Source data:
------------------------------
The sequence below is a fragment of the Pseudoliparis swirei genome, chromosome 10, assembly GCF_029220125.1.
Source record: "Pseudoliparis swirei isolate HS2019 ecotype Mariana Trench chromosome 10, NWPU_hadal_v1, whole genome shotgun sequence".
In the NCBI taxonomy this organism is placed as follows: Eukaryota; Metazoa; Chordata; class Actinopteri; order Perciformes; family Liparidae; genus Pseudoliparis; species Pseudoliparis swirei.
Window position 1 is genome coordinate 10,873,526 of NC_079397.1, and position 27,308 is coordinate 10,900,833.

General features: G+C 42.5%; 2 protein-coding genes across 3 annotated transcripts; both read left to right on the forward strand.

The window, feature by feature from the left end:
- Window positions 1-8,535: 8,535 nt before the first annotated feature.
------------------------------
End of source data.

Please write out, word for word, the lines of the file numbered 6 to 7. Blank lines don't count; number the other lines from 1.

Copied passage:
The window, feature by feature from the left end:
- Window positions 1-8,535: 8,535 nt before the first annotated feature.